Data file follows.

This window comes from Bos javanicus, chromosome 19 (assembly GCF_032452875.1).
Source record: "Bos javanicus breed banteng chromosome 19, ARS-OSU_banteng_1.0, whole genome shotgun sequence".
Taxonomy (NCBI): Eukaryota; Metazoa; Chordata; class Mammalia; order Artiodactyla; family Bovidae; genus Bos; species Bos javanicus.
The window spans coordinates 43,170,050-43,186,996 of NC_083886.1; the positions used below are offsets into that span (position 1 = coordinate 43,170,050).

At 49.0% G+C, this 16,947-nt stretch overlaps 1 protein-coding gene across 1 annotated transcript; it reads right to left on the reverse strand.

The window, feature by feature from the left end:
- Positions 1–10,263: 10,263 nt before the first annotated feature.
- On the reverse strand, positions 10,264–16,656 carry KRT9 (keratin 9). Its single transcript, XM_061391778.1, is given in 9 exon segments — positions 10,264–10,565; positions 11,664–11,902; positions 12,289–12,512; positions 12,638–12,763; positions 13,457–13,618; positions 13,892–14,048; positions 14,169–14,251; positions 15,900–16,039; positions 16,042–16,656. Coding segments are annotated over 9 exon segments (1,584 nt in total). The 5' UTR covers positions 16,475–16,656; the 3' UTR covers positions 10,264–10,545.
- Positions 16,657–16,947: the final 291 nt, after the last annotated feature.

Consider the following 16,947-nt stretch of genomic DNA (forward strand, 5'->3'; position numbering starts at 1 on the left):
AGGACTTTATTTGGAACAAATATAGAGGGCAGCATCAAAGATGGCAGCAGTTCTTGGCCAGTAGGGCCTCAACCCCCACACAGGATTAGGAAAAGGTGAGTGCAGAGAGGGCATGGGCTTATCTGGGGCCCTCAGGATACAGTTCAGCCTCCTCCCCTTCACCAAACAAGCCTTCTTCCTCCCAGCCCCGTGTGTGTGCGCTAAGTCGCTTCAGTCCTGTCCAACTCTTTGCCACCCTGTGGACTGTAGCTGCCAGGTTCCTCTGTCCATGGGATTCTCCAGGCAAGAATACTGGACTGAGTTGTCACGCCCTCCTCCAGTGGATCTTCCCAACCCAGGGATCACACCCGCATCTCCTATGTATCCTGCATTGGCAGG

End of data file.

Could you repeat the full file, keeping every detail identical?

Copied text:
This window comes from Bos javanicus, chromosome 19 (assembly GCF_032452875.1).
Source record: "Bos javanicus breed banteng chromosome 19, ARS-OSU_banteng_1.0, whole genome shotgun sequence".
Taxonomy (NCBI): Eukaryota; Metazoa; Chordata; class Mammalia; order Artiodactyla; family Bovidae; genus Bos; species Bos javanicus.
The window spans coordinates 43,170,050-43,186,996 of NC_083886.1; the positions used below are offsets into that span (position 1 = coordinate 43,170,050).

At 49.0% G+C, this 16,947-nt stretch overlaps 1 protein-coding gene across 1 annotated transcript; it reads right to left on the reverse strand.

The window, feature by feature from the left end:
- Positions 1–10,263: 10,263 nt before the first annotated feature.
- On the reverse strand, positions 10,264–16,656 carry KRT9 (keratin 9). Its single transcript, XM_061391778.1, is given in 9 exon segments — positions 10,264–10,565; positions 11,664–11,902; positions 12,289–12,512; positions 12,638–12,763; positions 13,457–13,618; positions 13,892–14,048; positions 14,169–14,251; positions 15,900–16,039; positions 16,042–16,656. Coding segments are annotated over 9 exon segments (1,584 nt in total). The 5' UTR covers positions 16,475–16,656; the 3' UTR covers positions 10,264–10,545.
- Positions 16,657–16,947: the final 291 nt, after the last annotated feature.

Consider the following 16,947-nt stretch of genomic DNA (forward strand, 5'->3'; position numbering starts at 1 on the left):
AGGACTTTATTTGGAACAAATATAGAGGGCAGCATCAAAGATGGCAGCAGTTCTTGGCCAGTAGGGCCTCAACCCCCACACAGGATTAGGAAAAGGTGAGTGCAGAGAGGGCATGGGCTTATCTGGGGCCCTCAGGATACAGTTCAGCCTCCTCCCCTTCACCAAACAAGCCTTCTTCCTCCCAGCCCCGTGTGTGTGCGCTAAGTCGCTTCAGTCCTGTCCAACTCTTTGCCACCCTGTGGACTGTAGCTGCCAGGTTCCTCTGTCCATGGGATTCTCCAGGCAAGAATACTGGACTGAGTTGTCACGCCCTCCTCCAGTGGATCTTCCCAACCCAGGGATCACACCCGCATCTCCTATGTATCCTGCATTGGCAGG